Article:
Cybersecurity risk management is not a purely technical or theoretical endeavor. Information security investments now inform security supply with the aim of reducing data breaches and boosting public perception. However, the demand for greater spending doesn’t necessarily equate to improved defenses.
The disconnect between increased resource allocation and actual readiness stems from the idea that cybersecurity issues play out logically and can be resolved with the usual fixes. In practice, however, both cybersecurity outcomes and anticipated criminal behaviors may not align with rational expectations. Fortunately, there’s an unexpected source of insights about how to reduce cyber risk, manage security supply and guard digital systems: economic theory. Here are three concepts from economic theory you can apply for effective infosec.
Behavioral Economics: Assumed Strength Is Often Critical Weakness
Any cyber risk reduction strategy starts with looking inward and identifying the best practices and IT solutions you already have in place to mitigate potential attacks both actively and passively. Overconfidence can create problems here. As Channel Futures noted, this is a growing issue for IT departments dealing with an increasingly complex landscape of both internal and cloud-based security controls. In fact, recent data from Hiscox suggested that 73 percent of companies aren’t prepared to handle cyberattacks, despite the vast array of infosec tools now available.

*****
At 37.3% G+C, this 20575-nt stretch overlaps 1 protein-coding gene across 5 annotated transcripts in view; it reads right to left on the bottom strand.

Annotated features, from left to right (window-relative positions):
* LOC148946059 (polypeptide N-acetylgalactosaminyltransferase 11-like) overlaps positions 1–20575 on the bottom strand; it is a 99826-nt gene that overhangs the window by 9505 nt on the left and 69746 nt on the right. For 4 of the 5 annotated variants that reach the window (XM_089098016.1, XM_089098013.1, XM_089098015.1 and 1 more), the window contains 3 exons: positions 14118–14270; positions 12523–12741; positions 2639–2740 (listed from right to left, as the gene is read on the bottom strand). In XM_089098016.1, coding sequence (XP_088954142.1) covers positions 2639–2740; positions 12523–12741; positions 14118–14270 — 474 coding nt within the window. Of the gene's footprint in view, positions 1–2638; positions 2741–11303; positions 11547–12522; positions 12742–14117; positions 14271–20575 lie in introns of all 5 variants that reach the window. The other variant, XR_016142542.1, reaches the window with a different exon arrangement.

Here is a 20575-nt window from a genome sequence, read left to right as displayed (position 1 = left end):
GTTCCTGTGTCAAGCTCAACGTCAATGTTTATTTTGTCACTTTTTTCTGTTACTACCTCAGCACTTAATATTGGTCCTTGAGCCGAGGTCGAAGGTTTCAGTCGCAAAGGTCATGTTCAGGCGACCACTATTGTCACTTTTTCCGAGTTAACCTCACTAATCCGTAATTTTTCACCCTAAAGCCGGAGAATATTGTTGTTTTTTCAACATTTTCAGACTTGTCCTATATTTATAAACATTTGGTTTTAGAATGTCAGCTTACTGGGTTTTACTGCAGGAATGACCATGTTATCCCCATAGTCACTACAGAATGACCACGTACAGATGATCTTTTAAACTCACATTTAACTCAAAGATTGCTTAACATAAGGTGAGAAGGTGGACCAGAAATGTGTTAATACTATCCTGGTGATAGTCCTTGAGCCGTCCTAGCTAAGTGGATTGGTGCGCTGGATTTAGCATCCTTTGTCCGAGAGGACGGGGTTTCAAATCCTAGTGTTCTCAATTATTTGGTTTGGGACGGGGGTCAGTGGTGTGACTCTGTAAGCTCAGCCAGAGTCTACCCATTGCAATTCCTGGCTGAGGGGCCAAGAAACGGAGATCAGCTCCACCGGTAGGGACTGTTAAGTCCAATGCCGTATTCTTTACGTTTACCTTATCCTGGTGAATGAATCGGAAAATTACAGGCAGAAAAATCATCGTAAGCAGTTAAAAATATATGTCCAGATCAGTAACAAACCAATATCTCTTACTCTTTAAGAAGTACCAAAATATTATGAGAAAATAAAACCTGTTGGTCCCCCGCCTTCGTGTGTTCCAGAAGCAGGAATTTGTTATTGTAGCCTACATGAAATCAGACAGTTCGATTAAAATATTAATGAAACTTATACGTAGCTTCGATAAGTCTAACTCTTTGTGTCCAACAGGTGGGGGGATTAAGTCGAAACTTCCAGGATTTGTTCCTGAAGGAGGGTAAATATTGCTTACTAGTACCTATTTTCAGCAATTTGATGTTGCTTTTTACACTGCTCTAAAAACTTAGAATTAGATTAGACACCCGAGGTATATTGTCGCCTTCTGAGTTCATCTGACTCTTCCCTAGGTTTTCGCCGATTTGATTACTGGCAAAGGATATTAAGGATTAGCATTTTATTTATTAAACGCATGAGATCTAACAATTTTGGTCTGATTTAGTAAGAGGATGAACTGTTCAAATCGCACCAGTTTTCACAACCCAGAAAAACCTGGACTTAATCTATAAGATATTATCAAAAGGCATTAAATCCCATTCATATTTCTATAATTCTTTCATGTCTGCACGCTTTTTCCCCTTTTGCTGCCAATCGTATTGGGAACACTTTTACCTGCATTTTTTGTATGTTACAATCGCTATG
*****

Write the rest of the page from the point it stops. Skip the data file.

The theory of behavioral economics offers an explanation: Despite best intentions, both individuals and organizations don’t always act in their own rational self-interest. For cybersecurity initiatives, two key concepts inform this issue:
- Planning fallacy — As Behavioral Economics observed, humans are naturally susceptible to the planning fallacy. We underestimate how long tasks will take and often ignore past experience. This is often seen in cybersecurity: “Surely, new infosec deployments won’t cause networkwide conflicts,” or “data breaches in similar industries or markets were probably just anomalies.”
- The illusion of control — Informed by a seminal 1975 study, the illusion of control is “an expectancy of a personal success probability inappropriately higher than the objective probability would warrant.” This is a common mistake in cybersecurity risk management — having up-to-date security controls is often conflated with reduced risk, but this may not align with reality. As Security Magazine noted, 80 percent of U.S. businesses expected a “critical breach” this year.